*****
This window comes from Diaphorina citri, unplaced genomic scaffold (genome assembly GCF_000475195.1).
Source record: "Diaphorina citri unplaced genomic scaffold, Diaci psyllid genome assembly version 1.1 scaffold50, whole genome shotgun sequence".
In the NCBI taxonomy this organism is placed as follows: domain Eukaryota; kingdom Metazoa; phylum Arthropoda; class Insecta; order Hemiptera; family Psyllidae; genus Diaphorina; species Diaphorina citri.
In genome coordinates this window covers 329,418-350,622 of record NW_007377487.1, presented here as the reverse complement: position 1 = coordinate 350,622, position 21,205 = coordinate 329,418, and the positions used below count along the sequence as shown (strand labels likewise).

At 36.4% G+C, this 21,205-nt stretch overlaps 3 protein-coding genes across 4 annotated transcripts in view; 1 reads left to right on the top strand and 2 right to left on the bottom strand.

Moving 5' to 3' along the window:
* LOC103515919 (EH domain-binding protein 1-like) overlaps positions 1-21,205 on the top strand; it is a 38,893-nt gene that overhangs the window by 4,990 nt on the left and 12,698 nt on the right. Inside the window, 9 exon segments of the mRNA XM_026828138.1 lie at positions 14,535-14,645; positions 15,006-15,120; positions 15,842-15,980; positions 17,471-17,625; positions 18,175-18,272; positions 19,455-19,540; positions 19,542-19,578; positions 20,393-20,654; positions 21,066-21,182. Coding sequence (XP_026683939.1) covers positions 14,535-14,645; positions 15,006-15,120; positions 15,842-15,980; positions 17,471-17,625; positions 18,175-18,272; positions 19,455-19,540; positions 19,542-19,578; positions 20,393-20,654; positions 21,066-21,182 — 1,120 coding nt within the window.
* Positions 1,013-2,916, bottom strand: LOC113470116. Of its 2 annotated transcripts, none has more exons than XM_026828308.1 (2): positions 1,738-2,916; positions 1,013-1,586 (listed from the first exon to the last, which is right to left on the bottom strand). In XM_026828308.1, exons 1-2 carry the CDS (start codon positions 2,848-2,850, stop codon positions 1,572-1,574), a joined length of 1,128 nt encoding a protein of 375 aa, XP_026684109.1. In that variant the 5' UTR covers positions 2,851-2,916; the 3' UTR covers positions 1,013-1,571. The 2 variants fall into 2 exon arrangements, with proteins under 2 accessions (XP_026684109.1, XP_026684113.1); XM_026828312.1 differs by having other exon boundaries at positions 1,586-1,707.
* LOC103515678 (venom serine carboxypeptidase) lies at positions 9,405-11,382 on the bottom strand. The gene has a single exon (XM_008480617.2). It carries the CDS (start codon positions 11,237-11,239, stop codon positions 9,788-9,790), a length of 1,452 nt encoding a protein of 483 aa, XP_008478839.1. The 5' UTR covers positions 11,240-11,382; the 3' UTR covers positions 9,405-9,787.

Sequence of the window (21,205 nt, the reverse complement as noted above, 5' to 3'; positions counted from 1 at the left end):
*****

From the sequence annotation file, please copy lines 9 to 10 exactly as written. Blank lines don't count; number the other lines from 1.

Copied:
* LOC103515678 (venom serine carboxypeptidase) lies at positions 9,405-11,382 on the bottom strand. The gene has a single exon (XM_008480617.2). It carries the CDS (start codon positions 11,237-11,239, stop codon positions 9,788-9,790), a length of 1,452 nt encoding a protein of 483 aa, XP_008478839.1. The 5' UTR covers positions 11,240-11,382; the 3' UTR covers positions 9,405-9,787.

Sequence of the window (21,205 nt, the reverse complement as noted above, 5' to 3'; positions counted from 1 at the left end):